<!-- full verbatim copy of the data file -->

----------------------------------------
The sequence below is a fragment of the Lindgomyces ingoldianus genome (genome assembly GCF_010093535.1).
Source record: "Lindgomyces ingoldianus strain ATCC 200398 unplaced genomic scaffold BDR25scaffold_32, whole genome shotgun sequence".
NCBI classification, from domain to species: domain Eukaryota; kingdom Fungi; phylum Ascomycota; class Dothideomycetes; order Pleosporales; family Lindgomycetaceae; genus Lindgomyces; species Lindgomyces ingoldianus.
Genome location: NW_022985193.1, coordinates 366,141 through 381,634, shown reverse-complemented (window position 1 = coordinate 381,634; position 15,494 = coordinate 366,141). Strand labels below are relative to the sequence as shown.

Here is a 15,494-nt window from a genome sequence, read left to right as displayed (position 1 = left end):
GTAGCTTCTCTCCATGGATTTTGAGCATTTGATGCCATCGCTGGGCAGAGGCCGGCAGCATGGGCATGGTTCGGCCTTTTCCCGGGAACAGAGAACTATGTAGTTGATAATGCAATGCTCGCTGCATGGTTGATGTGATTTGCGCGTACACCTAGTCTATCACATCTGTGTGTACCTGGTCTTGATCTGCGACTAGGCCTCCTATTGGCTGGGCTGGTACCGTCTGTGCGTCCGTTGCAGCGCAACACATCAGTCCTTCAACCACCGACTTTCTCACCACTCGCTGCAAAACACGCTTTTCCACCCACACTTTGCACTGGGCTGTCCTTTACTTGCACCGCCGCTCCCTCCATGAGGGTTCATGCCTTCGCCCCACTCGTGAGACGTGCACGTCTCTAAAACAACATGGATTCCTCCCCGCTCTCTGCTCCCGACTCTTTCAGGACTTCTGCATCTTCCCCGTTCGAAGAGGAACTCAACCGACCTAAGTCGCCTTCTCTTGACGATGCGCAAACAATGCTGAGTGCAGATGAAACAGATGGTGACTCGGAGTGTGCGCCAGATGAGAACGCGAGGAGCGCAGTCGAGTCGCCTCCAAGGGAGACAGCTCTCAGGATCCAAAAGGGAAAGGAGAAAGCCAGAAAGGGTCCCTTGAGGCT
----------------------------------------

The sequence below is a fragment of the Lindgomyces ingoldianus genome (genome assembly GCF_010093535.1).
Source record: "Lindgomyces ingoldianus strain ATCC 200398 unplaced genomic scaffold BDR25scaffold_32, whole genome shotgun sequence".
NCBI classification, from domain to species: domain Eukaryota; kingdom Fungi; phylum Ascomycota; class Dothideomycetes; order Pleosporales; family Lindgomycetaceae; genus Lindgomyces; species Lindgomyces ingoldianus.
Genome location: NW_022985193.1, coordinates 366,141 through 381,634, shown reverse-complemented (window position 1 = coordinate 381,634; position 15,494 = coordinate 366,141). Strand labels below are relative to the sequence as shown.

Here is a 15,494-nt window from a genome sequence, read left to right as displayed (position 1 = left end):
GTAGCTTCTCTCCATGGATTTTGAGCATTTGATGCCATCGCTGGGCAGAGGCCGGCAGCATGGGCATGGTTCGGCCTTTTCCCGGGAACAGAGAACTATGTAGTTGATAATGCAATGCTCGCTGCATGGTTGATGTGATTTGCGCGTACACCTAGTCTATCACATCTGTGTGTACCTGGTCTTGATCTGCGACTAGGCCTCCTATTGGCTGGGCTGGTACCGTCTGTGCGTCCGTTGCAGCGCAACACATCAGTCCTTCAACCACCGACTTTCTCACCACTCGCTGCAAAACACGCTTTTCCACCCACACTTTGCACTGGGCTGTCCTTTACTTGCACCGCCGCTCCCTCCATGAGGGTTCATGCCTTCGCCCCACTCGTGAGACGTGCACGTCTCTAAAACAACATGGATTCCTCCCCGCTCTCTGCTCCCGACTCTTTCAGGACTTCTGCATCTTCCCCGTTCGAAGAGGAACTCAACCGACCTAAGTCGCCTTCTCTTGACGATGCGCAAACAATGCTGAGTGCAGATGAAACAGATGGTGACTCGGAGTGTGCGCCAGATGAGAACGCGAGGAGCGCAGTCGAGTCGCCTCCAAGGGAGACAGCTCTCAGGATCCAAAAGGGAAAGGAGAAAGCCAGAAAGGGTCCCTTGAGGCT